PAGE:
James Cartlidge is MP for South Suffolk.

One word summarises the Brexit cause more than any other: sovereignty. Self-Government and self-determination all rolled into one powerful, timeless concept that fires up the pro-Leave believers with fervour for quitting the EU as a policy end in itself. It’s about breaking Brussels’ shackles – but crucial to this argument is not only that we are subjugated to a supranational power, but to one which is failing.

As Douglas Carswell put it when a Conservative MP: “Far from joining an economic powerhouse, we’ve shackled ourselves to a corpse”. It’s therefore worth asking what the following EU states have in common: Luxembourg; Ireland; Netherlands; Austria; Germany; Sweden; Denmark; Belgium and Finland. Answer: according to the World Bank, by GDP per capita the people in every one of those countries are wealthier than the people of the UK, often significantly so.

Some corpse.

In fact, in the IMF global list of GDP per capita, France is one place above us (with positions reversed on the World Bank list). We are 27th overall, performing as badly as in recent Eurovision contests. Italy and Spain are 32nd and 33rd.  We are therefore significantly closer to the ‘basket case’ southern EU nations than we are to the Netherlands, a trading titan we should be emulating. It is true that both lists include wealthy non-EU Single Market members Norway, Iceland and Switzerland well above us. But Leave campaigners are not suggesting we emulate their models.

To be clear, lamenting our relatively low GDP per capita standing is not to call into question our economic performance since 2010, which has been extremely impressive in terms of job creation, deficit reduction and restoring growth. I am proud of our Government’s economic record. Rather, the IMF data highlights another of those long-standing structural failings in our economy, along with productivity and the trade deficit, which have persisted for many years under all governments. The Brexit answer to every question on what Leave looks like may be: “relax – we are the world’s fifth largest economy”, but we have debts to match, which is what makes us so vulnerable. I will vote for Remain not because I dismiss the pure sovereignty of law, but because I believe it is trumped by the tangible sovereignty of economic strength that is the true arbiter of power for people and those who govern them.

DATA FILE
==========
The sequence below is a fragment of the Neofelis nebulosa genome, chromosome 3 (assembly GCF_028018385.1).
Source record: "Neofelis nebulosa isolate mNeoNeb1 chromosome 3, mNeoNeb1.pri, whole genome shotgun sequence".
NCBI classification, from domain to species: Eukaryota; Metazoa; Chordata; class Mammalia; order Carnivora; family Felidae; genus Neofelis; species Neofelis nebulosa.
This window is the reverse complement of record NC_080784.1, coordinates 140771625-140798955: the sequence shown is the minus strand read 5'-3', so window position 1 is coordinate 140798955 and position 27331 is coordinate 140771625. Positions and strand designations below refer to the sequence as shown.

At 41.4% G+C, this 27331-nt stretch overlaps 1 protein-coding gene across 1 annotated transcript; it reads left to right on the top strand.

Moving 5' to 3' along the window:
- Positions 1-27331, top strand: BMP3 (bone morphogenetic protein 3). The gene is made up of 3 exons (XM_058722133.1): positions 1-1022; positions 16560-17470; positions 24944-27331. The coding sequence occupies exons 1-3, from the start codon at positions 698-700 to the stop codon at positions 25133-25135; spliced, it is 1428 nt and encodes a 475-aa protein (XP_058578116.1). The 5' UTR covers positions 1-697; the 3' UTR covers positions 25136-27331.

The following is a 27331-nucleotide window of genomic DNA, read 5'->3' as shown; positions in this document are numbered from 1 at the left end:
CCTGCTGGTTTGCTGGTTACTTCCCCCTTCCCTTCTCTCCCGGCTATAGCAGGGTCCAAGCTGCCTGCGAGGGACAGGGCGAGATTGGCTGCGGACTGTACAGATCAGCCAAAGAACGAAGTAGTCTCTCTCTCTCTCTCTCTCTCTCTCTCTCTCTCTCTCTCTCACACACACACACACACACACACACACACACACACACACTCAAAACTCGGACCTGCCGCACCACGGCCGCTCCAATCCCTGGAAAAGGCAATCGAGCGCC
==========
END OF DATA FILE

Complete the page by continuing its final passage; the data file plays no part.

It is a profound irony that Brexiteers tend to talk of the decline of the EU in aggregate, choosing to speak in supra-national terms when it suits them, rather than recognising that within the whole are some of the world’s most dynamic economies. But regardless of what form the EU corpus takes – whether full of life or bordering on expiry – surely we are nevertheless ‘shackled’ to it in an irrefutable affront to our national sovereignty?

Remain supporters have tended to dismiss the sovereignty argument in terms of the ‘illusory’ nature of such power, arguing that were we to ‘do a Norway’ we would become an EU rule-taker rather than rule-marker. But I would go further than that, and challenge the nature of sovereign power as it matters in the real world. To your average member of the public, is sovereignty to be found in distant laws they have long lost touch with, a Parliament they regrettably take little interest in, or international treaties they are unlikely to have heard of? Or does their sovereignty stem from actual power and the pound in their pocket – from their job; their standard of living?

In my view, if we vote to leave the EU, we will be taking a massive gamble. This is not ‘Project Fear’, but the rational assessment of risk that it is incumbent on every elected representative to undertake on behalf of their constituents when confronted by such monumental choices. It is our duty to assess the danger of departure; real risks are at stake. The pound has not plummeted in a parallel fictional universe. It has wobbled in the real world because of legitimate concern that stems from our national economic Achilles Heel: our current account deficit. This is why we are vulnerable. We don’t save enough to be truly independent; we borrow too much to pretend we can ‘stand alone’.